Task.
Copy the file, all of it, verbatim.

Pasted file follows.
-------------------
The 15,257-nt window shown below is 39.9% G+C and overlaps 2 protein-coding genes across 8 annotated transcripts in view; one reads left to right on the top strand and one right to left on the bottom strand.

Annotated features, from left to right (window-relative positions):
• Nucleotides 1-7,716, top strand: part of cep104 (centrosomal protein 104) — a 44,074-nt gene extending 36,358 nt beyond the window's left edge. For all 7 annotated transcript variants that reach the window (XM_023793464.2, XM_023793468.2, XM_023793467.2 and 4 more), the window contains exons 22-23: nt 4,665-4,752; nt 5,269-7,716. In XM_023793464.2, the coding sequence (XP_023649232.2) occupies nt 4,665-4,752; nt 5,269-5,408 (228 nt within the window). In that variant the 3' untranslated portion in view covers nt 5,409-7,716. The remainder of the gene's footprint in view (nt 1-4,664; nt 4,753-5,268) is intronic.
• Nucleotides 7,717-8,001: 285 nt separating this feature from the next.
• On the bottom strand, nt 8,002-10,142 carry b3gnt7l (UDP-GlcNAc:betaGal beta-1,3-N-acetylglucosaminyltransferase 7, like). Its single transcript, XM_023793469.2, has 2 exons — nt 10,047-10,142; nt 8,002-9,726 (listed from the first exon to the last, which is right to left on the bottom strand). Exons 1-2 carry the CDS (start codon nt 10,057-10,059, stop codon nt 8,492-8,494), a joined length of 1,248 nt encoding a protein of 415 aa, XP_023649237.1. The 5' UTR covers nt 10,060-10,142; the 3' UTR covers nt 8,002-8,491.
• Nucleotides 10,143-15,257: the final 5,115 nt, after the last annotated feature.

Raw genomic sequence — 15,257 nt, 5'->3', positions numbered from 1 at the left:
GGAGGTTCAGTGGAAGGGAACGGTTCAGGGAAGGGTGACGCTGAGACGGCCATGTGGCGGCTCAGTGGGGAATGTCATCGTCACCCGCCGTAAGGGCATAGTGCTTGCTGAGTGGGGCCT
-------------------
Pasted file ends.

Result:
The 15,257-nt window shown below is 39.9% G+C and overlaps 2 protein-coding genes across 8 annotated transcripts in view; one reads left to right on the top strand and one right to left on the bottom strand.

Annotated features, from left to right (window-relative positions):
• Nucleotides 1-7,716, top strand: part of cep104 (centrosomal protein 104) — a 44,074-nt gene extending 36,358 nt beyond the window's left edge. For all 7 annotated transcript variants that reach the window (XM_023793464.2, XM_023793468.2, XM_023793467.2 and 4 more), the window contains exons 22-23: nt 4,665-4,752; nt 5,269-7,716. In XM_023793464.2, the coding sequence (XP_023649232.2) occupies nt 4,665-4,752; nt 5,269-5,408 (228 nt within the window). In that variant the 3' untranslated portion in view covers nt 5,409-7,716. The remainder of the gene's footprint in view (nt 1-4,664; nt 4,753-5,268) is intronic.
• Nucleotides 7,717-8,001: 285 nt separating this feature from the next.
• On the bottom strand, nt 8,002-10,142 carry b3gnt7l (UDP-GlcNAc:betaGal beta-1,3-N-acetylglucosaminyltransferase 7, like). Its single transcript, XM_023793469.2, has 2 exons — nt 10,047-10,142; nt 8,002-9,726 (listed from the first exon to the last, which is right to left on the bottom strand). Exons 1-2 carry the CDS (start codon nt 10,057-10,059, stop codon nt 8,492-8,494), a joined length of 1,248 nt encoding a protein of 415 aa, XP_023649237.1. The 5' UTR covers nt 10,060-10,142; the 3' UTR covers nt 8,002-8,491.
• Nucleotides 10,143-15,257: the final 5,115 nt, after the last annotated feature.

Raw genomic sequence — 15,257 nt, 5'->3', positions numbered from 1 at the left:
GGAGGTTCAGTGGAAGGGAACGGTTCAGGGAAGGGTGACGCTGAGACGGCCATGTGGCGGCTCAGTGGGGAATGTCATCGTCACCCGCCGTAAGGGCATAGTGCTTGCTGAGTGGGGCCT